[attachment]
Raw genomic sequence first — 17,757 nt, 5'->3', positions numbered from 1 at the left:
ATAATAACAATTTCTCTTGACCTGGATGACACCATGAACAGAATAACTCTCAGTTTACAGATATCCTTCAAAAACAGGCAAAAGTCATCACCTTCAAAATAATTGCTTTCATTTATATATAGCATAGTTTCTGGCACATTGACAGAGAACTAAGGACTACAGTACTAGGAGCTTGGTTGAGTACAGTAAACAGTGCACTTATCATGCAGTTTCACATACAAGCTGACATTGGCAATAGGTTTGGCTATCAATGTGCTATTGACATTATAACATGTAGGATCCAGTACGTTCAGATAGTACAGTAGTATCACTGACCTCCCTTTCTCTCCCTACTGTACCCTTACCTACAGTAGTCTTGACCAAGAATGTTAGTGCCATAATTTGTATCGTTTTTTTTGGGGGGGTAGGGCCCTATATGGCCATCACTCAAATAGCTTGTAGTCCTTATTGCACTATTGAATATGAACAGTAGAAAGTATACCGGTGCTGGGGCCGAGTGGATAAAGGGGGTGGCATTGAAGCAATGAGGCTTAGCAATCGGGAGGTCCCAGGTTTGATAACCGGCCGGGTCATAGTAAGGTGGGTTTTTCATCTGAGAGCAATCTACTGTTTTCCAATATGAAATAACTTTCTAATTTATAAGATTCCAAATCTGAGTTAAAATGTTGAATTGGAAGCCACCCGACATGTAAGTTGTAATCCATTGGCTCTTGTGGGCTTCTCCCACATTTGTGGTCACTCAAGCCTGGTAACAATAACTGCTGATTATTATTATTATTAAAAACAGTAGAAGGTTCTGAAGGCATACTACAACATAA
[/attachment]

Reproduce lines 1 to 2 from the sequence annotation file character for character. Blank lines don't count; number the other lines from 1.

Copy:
Raw genomic sequence first — 17,757 nt, 5'->3', positions numbered from 1 at the left:
ATAATAACAATTTCTCTTGACCTGGATGACACCATGAACAGAATAACTCTCAGTTTACAGATATCCTTCAAAAACAGGCAAAAGTCATCACCTTCAAAATAATTGCTTTCATTTATATATAGCATAGTTTCTGGCACATTGACAGAGAACTAAGGACTACAGTACTAGGAGCTTGGTTGAGTACAGTAAACAGTGCACTTATCATGCAGTTTCACATACAAGCTGACATTGGCAATAGGTTTGGCTATCAATGTGCTATTGACATTATAACATGTAGGATCCAGTACGTTCAGATAGTACAGTAGTATCACTGACCTCCCTTTCTCTCCCTACTGTACCCTTACCTACAGTAGTCTTGACCAAGAATGTTAGTGCCATAATTTGTATCGTTTTTTTTGGGGGGGTAGGGCCCTATATGGCCATCACTCAAATAGCTTGTAGTCCTTATTGCACTATTGAATATGAACAGTAGAAAGTATACCGGTGCTGGGGCCGAGTGGATAAAGGGGGTGGCATTGAAGCAATGAGGCTTAGCAATCGGGAGGTCCCAGGTTTGATAACCGGCCGGGTCATAGTAAGGTGGGTTTTTCATCTGAGAGCAATCTACTGTTTTCCAATATGAAATAACTTTCTAATTTATAAGATTCCAAATCTGAGTTAAAATGTTGAATTGGAAGCCACCCGACATGTAAGTTGTAATCCATTGGCTCTTGTGGGCTTCTCCCACATTTGTGGTCACTCAAGCCTGGTAACAATAACTGCTGATTATTATTATTATTAAAAACAGTAGAAGGTTCTGAAGGCATACTACAACATAA